St. Armands

Residents Association

History of St. Armands

(a snapshot of the last 150 or so years)


Click to here to watch a short, humorous video about the history of St. Armands, produced by ABC7.

Visitors to St. Armands Circle today find a wide variety of shops, restaurants and beautiful homes. But, before the 1920's, St. Armands was a tropical island only accessible by boat. St. Armands' first homesteader, Charles A. St. Amand, came to the key in the late 1880's to fish and grow vegetables. In 1893, St. Amand filed a government claim for 131 acres encompassing a three island tract and was granted a homestead deed. He cleared one acre of land, built a small shack and claimed his land for a $13.00 fee. He sold the land in 1894 for $1,500 to Augus McInnes. Between 1895 and 1917, the land was sold several times. During that time an "R" was added to St. Amand's name by mistake. E. M. Abogast sold the key to the man who would lay the groundwork for St. Armands, John Ringling.

John Ringling started work on his multi-million dollar development of St. Armands and Lido in late 1923 and continued through 1925. Owen Burns Construction Company laid out the street, sidewalks and landscaping. three large dredges moved millions of cubic yards of fill to build up the mangrove islands and make solid land. Ringling bought Italian statuary to place along the boulevards, and thousands of coconut palms and Australian pines were planted. Sewer and water mains were installed, roads were surfaced and canals were dredged. When Ringling Estates went on sale, Burns Realty Company was the sole agent for the property.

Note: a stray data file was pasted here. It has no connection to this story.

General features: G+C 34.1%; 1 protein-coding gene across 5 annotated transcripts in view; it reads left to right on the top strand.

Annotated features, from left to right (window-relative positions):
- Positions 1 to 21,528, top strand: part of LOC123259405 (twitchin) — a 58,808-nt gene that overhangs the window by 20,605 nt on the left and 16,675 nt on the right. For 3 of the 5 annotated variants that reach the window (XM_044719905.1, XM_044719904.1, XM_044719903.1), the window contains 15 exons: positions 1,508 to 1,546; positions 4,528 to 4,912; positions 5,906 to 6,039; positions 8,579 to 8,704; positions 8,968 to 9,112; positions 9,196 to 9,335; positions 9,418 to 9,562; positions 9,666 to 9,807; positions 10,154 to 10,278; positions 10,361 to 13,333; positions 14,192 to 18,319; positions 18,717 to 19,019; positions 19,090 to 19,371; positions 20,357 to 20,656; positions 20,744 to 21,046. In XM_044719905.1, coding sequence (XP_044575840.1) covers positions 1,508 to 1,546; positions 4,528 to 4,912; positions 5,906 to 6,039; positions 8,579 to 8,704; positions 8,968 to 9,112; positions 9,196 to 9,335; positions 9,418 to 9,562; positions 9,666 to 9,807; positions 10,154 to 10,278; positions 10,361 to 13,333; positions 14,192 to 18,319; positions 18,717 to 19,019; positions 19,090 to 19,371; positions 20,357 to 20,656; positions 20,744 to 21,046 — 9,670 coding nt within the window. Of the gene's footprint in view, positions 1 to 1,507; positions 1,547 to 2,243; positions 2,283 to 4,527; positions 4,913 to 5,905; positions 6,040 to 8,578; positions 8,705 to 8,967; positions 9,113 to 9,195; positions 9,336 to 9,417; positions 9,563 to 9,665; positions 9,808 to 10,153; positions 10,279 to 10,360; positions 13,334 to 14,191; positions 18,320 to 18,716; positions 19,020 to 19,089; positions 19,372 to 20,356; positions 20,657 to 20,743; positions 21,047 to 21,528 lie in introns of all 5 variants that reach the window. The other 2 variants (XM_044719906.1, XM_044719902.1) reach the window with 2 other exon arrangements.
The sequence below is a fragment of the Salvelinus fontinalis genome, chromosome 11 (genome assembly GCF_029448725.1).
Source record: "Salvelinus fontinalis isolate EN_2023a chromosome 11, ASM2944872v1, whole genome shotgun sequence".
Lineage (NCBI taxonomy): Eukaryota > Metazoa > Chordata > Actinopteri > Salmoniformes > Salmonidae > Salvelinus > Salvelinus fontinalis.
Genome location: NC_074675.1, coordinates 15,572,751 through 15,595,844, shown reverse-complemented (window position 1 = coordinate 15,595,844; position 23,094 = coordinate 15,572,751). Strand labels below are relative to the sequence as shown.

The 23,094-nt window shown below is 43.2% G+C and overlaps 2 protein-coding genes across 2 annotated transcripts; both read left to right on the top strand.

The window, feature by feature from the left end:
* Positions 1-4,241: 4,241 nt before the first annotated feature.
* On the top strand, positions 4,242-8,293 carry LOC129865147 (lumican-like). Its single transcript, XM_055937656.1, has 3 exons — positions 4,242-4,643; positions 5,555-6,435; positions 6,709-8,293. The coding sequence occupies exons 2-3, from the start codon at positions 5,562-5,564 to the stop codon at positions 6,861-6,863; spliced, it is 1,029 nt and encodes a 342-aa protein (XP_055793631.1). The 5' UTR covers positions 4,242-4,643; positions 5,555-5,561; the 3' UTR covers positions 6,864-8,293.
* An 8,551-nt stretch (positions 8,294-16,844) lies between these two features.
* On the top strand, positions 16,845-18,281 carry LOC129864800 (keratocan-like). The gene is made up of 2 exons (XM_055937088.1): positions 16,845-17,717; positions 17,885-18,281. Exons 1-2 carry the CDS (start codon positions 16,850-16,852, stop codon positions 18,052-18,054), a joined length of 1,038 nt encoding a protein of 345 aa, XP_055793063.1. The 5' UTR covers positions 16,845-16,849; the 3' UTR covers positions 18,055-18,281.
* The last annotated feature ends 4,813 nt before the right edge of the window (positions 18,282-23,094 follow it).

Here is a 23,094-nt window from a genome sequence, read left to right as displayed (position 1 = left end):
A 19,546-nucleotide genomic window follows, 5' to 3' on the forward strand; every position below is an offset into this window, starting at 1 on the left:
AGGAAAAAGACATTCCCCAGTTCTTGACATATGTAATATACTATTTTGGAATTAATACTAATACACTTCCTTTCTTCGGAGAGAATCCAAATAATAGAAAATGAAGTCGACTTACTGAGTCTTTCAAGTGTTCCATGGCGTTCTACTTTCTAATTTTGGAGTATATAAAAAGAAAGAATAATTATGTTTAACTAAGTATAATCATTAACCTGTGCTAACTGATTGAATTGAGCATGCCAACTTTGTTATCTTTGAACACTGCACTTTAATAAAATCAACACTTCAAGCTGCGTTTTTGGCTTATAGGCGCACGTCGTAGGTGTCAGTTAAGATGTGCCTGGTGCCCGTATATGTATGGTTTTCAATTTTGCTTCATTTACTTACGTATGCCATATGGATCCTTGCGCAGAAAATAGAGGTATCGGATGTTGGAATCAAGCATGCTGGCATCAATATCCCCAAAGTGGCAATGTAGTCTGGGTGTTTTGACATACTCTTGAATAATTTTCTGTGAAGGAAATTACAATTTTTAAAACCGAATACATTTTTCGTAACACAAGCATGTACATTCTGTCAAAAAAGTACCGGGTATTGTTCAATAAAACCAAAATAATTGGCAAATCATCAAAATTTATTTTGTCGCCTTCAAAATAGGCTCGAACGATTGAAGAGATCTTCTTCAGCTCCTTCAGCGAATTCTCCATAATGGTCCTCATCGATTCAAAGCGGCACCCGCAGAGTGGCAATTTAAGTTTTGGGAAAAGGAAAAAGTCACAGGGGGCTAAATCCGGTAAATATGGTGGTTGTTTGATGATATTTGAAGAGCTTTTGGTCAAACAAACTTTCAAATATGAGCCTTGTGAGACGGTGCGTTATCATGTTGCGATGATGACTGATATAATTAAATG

To connect Lido and St. Armands with the mainland, Ringling and Burns began construction of a causeway on January 1, 1925. It was completed one year later. On the day the causeway was formally opened, February 7, 1926, Ringling Estates was also opened to the public.

After the land boom ended, work stopped on St. Armands. The bridge was closed for a short while due to rotting planks. The dredges rusted on Otter Key and trees and weeds started to take over paved roads. St. Armands went into a period of hibernation between 1928 and 1953.

After 1953, businesses began slowly returning and with the development of Bird Key and Longboat Key in the late 1950's and early 1960's St. Armands began to spring to life. Today the Circle represents the vision John Ringling had over 75 years ago.

St. Armands Residents Association

P.O. Box 2482, Sarasota, FL  34230

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